Julie Mollins, Forest News | May 11, 2021
Increasing demand for food and traditional medicines, multiplying local wars and conflicts, an expanding legal and illegal market trade have exacerbated the wildlife crisis in recent years, damaging ecosystems and driving many species to the verge of extinction.
Defined by scientists as the “widespread unsustainable exploitation of wildlife,” the situation is of particular concern in the rural tropics, where biodiversity is also under threat as natural habitats shrink and populations grow. Human-wildlife interactions have led to pathogen exchange and triggered such recent zoonotic infectious disease outbreaks as Severe Acute Respiratory Syndrome (SARS), Ebola and COVID-19.
Subsistence hunter-gatherer societies have been active in the tropics for more than 40,000 years, but over the past century as hunting methods have become more efficient, so has the capacity to capture larger numbers of animals and other wildlife.
A multi-billion dollar industry, the illegal wildlife trade for meat and medicines poses a major threat to forest ecosystems, despite the Convention on International Trade in Endangered Species of Wild Fauna and Flora (CITES), due to difficulties with enforcement, say scientists with the Center for International Forestry Research (CIFOR) in a recent research paper published in the Annual Review of Environment and Resources.
“Wildlife harvesting has reached unsustainable levels, partly because of conservation initiatives historically developed to address elitist interests, rather than the interests of forest-dependent rural people, said Robert Nasi, director general of CIFOR and managing director of World Agroforestry (ICRAF), one of the authors of the study.
The key to addressing the challenges is to develop a multi-disciplinary strategy, which embraces political, socioeconomic factors and scientific knowhow while bringing government, non-government, national and international organizations to the table to discuss the path forward.
“Change will only occur after public education campaigns and conservation institutions are strengthened, but we need to do more than that,” Nasi said. “We also need to develop sustainable agriculture initiatives to meet food security needs and ensure that laws on wildlife management are improved and enforced.”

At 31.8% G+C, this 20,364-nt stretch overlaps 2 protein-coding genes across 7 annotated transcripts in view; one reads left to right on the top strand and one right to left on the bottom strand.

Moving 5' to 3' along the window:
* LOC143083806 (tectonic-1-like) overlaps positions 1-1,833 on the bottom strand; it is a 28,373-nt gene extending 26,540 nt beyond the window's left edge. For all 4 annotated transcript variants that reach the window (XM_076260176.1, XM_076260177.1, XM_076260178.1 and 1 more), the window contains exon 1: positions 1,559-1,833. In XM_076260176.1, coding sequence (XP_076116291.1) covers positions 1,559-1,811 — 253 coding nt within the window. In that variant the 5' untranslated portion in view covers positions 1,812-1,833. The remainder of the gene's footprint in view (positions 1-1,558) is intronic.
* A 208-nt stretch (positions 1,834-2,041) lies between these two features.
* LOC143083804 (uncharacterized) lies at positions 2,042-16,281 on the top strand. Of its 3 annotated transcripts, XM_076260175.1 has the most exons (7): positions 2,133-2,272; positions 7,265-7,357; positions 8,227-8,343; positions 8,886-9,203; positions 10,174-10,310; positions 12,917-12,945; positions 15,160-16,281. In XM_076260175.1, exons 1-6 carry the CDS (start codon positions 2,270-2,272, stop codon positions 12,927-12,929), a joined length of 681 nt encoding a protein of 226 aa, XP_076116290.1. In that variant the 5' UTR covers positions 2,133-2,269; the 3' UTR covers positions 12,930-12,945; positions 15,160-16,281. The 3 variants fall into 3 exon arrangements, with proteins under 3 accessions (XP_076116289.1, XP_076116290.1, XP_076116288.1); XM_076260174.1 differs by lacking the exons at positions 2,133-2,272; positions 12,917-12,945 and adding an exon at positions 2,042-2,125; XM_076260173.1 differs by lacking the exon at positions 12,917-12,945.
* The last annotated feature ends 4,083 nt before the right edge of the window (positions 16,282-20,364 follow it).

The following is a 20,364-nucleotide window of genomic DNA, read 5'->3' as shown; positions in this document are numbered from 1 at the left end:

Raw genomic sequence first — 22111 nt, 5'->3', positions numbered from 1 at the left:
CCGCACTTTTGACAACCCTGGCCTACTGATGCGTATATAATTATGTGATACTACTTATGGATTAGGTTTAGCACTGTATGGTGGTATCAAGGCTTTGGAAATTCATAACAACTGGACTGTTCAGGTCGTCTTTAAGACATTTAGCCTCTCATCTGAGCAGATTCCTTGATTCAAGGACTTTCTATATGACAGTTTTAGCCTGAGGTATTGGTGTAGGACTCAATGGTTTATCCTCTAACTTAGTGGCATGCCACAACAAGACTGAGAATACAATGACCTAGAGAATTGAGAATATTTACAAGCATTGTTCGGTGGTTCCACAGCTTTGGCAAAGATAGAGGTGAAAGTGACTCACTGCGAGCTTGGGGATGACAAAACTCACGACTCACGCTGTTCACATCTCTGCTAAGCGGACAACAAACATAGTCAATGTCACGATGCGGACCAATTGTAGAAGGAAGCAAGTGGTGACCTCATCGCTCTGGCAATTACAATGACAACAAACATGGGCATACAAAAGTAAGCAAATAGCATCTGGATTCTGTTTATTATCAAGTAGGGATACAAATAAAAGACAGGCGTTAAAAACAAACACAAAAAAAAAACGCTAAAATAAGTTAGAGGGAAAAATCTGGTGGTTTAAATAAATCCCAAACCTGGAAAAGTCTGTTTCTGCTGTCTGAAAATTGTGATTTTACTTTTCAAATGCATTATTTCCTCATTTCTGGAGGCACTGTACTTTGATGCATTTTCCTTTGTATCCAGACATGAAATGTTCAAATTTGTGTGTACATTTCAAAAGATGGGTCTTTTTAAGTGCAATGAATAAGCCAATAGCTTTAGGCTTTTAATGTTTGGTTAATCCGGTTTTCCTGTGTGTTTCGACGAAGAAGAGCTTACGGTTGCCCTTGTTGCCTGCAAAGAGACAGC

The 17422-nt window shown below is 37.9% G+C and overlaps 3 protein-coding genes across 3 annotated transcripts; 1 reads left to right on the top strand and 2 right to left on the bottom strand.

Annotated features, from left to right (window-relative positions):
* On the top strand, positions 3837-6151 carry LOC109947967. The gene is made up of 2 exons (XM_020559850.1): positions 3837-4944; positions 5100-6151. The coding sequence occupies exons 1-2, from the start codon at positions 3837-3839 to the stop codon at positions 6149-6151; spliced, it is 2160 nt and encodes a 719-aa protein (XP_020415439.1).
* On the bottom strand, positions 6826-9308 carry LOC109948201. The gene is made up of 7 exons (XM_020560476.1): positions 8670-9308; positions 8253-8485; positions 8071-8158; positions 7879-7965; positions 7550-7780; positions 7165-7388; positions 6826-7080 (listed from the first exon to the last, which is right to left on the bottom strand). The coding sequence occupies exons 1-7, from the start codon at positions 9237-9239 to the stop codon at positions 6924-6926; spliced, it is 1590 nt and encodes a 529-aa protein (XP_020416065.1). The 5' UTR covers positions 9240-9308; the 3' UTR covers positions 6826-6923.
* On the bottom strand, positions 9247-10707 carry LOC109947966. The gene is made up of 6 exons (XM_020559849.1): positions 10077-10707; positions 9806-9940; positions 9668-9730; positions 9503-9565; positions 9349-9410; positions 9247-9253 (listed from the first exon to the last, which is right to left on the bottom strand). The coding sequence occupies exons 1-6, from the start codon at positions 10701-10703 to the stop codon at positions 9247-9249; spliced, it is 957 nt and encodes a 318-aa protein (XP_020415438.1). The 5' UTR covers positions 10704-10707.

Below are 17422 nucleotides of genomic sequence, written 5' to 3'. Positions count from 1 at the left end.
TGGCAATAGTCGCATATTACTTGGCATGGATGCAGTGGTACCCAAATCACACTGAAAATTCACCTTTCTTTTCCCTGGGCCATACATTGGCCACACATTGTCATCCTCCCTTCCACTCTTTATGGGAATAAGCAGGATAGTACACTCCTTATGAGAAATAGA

As part of their survey, the scientists investigated the harvesting of wildlife products for food and medicine in tropical Africa, the Americas and in Asia. They explored the complex drivers of wildlife harvesting for bushmeat and traditional medicine, the consequences for biodiversity, the environment and human populations.
Over-harvesting of wild meat can threaten food security if in-demand species are hunted at too high a rate. The impact is enormous, since at least 300 million of the poorest people in the world are dependent on forests for their livelihoods and 90 percent of the world’s poorest people depend largely on forests for their livelihoods. In a comparison of two main moist-tropical regions — the Amazon and Congo basins — scientists learned that more than 5 million tons of wild meat feed millions of local people in neotropical and Afrotropical forests each year.
“It’s likely that many forest mammals will become extinct soon and that protein malnutrition will increase if nutritional security in these regions aren’t urgently addressed,” Nasi said. “Unless there is a drastic change to make wildlife exploitation — including for non-essential ‘luxury’ products — more sustainable, the tropics will certainly lose most of its iconic species and many others in the coming years.”
A range of hunting-related activities harmful to the natural balance of ecosystems also exacerbate food insecurity, the paper states.
“The loss of some animal species through overhunting can limit the potential for forests to regenerate,” Nasi said. “It’s caused lasting changes in tree populations, spatial distribution of trees, growth and dynamics, resulting in a decline in local tree diversity over time. For example, large fruit bats and birds distribute seeds in their droppings over long distances and should be protected from hunting in tropical East Asia.”
The large flying fox in Borneo once played a key role in pollination in several Malaysian states but because of unsustainable hunting practices, no longer does, raising concerns about the future of plant species and growth. The flying fox species itself is also at risk and could present a public health danger as it has the potential to spread viruses due to closer and more frequent contact with humans as its habitat is degraded.